Ukraine gas supplies are cut off
Russia has cut off gas supplies to Ukraine as a payment deadline passed and negotiators failed to reach a deal on gas prices and unpaid bills amid continued fighting in eastern Ukraine.
The decision does not immediately affect the gas flow to Europe but could disrupt the long-term energy supply to the region if the issue is not resolved, analysts said.
Ukraine's Naftogaz company head Andriy Kobolev said Russia had cut the supply of gas to Ukraine, but that Ukraine can manage without Russian gas until December.
Gazprom spokesman Sergei Kupriyanov said that since Ukraine had paid nothing for the gas by today, from now on the company would demand that Ukraine pay in advance for any future deliveries.
Ukraine was ready to accept a compromise in talks in Kiev of paying one billion US dollars (£589 million) now and more later, but Russia did not accept the offer, the European Commission said in a statement.
Ukraine has been chronically behind on payments for the gas needed to heat homes and fuel its industries.
The gas conflict is part of a wider dispute over whether Ukraine aligns itself with Russia or with the European Union.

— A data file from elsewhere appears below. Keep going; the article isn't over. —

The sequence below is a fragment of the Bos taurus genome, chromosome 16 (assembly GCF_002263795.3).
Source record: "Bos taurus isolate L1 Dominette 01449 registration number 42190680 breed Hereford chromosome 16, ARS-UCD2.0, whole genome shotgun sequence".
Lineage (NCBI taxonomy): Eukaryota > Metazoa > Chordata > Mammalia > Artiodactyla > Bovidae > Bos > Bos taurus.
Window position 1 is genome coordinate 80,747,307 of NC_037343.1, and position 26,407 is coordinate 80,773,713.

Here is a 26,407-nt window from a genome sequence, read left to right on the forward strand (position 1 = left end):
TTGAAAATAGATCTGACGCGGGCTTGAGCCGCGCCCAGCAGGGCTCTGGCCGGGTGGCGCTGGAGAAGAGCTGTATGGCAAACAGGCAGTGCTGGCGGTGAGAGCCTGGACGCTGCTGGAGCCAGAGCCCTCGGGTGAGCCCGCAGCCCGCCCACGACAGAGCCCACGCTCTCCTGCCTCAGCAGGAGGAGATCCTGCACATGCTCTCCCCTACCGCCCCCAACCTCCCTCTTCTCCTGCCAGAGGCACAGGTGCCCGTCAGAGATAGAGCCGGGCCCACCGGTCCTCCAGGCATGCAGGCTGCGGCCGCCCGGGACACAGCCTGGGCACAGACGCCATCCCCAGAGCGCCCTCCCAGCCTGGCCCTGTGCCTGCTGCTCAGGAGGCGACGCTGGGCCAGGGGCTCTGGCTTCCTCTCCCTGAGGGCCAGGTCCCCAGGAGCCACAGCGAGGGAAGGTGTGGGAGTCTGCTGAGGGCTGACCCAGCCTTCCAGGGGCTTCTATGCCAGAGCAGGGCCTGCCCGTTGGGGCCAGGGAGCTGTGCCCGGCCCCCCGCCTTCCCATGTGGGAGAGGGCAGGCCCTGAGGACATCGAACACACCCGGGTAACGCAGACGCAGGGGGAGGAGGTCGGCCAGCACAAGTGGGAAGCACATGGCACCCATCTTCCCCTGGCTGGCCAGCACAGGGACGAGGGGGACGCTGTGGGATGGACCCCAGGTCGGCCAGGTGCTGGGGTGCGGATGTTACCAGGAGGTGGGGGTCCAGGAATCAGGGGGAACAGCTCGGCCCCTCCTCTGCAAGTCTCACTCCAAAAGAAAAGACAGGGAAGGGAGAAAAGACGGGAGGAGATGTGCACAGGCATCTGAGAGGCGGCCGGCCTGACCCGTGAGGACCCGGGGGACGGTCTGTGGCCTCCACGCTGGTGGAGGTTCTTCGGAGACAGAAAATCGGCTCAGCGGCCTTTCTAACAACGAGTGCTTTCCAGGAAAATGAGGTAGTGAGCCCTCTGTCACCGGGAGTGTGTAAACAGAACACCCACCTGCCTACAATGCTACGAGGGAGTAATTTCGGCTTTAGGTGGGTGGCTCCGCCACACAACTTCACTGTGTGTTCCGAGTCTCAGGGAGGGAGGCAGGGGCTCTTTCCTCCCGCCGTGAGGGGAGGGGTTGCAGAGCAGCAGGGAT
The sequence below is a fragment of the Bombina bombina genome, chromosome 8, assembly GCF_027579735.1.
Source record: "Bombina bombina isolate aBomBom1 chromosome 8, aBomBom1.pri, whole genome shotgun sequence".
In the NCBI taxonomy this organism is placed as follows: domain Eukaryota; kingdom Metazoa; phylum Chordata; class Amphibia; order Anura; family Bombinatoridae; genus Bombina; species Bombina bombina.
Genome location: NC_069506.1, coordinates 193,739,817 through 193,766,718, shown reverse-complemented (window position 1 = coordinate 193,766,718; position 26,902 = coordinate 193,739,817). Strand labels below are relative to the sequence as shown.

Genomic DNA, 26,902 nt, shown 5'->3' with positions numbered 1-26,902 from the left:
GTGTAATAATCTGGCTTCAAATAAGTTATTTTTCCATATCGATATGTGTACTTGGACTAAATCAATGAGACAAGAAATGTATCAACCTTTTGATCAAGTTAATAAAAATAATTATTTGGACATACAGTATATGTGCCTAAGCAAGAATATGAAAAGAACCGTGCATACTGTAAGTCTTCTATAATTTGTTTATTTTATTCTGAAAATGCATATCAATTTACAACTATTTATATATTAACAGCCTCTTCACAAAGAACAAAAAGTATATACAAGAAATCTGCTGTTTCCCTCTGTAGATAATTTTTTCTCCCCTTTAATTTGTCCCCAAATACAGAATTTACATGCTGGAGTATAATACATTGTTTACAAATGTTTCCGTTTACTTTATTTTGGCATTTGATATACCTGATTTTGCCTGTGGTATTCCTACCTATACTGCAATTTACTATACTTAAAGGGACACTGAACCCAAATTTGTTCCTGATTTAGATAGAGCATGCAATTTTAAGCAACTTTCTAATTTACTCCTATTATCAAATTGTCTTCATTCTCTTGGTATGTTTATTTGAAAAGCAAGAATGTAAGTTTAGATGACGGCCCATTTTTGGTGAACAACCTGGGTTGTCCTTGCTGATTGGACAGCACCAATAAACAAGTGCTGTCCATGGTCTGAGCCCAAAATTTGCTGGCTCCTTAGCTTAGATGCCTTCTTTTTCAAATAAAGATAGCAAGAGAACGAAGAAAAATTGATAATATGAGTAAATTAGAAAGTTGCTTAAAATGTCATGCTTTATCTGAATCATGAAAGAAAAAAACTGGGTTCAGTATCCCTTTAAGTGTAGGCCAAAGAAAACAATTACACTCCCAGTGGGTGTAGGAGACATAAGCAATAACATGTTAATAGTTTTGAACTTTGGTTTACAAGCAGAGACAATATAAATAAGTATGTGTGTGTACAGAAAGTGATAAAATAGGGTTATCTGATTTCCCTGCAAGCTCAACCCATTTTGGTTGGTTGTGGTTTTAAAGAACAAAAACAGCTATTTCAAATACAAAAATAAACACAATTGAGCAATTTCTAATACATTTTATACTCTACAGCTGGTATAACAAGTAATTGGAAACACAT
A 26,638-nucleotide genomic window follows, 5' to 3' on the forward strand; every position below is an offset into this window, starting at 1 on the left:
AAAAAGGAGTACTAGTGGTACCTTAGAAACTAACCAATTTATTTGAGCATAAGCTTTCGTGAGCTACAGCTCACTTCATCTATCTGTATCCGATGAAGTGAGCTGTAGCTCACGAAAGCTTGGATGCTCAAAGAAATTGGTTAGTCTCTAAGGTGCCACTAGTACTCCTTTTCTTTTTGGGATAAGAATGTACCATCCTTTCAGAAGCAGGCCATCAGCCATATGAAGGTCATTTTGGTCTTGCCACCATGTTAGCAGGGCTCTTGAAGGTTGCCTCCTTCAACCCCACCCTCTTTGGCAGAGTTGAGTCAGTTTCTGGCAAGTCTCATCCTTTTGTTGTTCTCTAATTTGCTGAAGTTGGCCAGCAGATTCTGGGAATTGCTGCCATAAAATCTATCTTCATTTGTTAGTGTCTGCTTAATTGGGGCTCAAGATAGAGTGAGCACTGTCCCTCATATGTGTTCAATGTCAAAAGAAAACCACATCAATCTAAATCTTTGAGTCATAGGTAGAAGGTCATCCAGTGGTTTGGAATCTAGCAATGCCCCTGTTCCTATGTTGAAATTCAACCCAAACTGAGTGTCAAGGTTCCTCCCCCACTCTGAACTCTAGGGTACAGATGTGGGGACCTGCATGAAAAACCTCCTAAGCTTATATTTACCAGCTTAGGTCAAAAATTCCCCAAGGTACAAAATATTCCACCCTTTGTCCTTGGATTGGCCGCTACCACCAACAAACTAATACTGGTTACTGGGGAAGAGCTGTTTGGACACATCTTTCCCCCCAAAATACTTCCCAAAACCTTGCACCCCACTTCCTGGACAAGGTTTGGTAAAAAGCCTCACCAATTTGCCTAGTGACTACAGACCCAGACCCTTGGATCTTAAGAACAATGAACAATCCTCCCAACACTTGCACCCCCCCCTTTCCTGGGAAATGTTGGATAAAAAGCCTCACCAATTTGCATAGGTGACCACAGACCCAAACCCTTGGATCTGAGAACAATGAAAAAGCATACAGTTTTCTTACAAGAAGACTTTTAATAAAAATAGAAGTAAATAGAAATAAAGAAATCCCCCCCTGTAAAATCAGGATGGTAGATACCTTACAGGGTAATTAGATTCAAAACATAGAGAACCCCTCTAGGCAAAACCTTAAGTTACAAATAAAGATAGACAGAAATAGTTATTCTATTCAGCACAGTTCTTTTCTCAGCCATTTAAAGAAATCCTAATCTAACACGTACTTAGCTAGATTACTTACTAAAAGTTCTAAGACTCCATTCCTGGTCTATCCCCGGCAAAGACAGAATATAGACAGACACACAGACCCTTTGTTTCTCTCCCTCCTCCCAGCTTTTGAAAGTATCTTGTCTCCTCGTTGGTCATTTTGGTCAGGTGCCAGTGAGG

It comes in the midst of the severe crisis in relations between the two countries that has followed Russia's annexation of Crimea in March. Ukraine accuses Russia of supporting a separatist insurgency in its eastern regions, which Russia denies.
The pipeline to Ukraine also carries gas meant for Europe but Mr Kupriyanov said that the supply to Europe will continue as planned. Ukraine has the obligation to make sure the gas will reach European customers, he said.
However, Gazprom has notified the European Commission of "a possible disruption in the gas transit" in case Ukraine decides to siphon off the gas, the company said.
Analyst Tim Ash, at Standard Bank, said Russia was likely to cut off only the gas meant for Ukraine, but that Ukraine could in theory simply take what it wants since the gas is intermingled.
That would result in a shortage in pipelines to Europe that could hinder the build-up of stored gas ahead of the winter heating season when demand is higher.
"The message is that this is unlikely to bring a short-term hit to gas supply in Europe, but it will build up problems for the winter unless a deal is reached quickly," he said in an email.
Bulgaria, Slovakia and Hungary get 80% or more of their gas from Russia while Poland, Austria and Slovenia get around 60%.
Sabine Berger, an European Union spokeswoman, said in Brussels there was no official information as to changes in gas supply to the EU, and that as far as she knew, the flows remained "normal."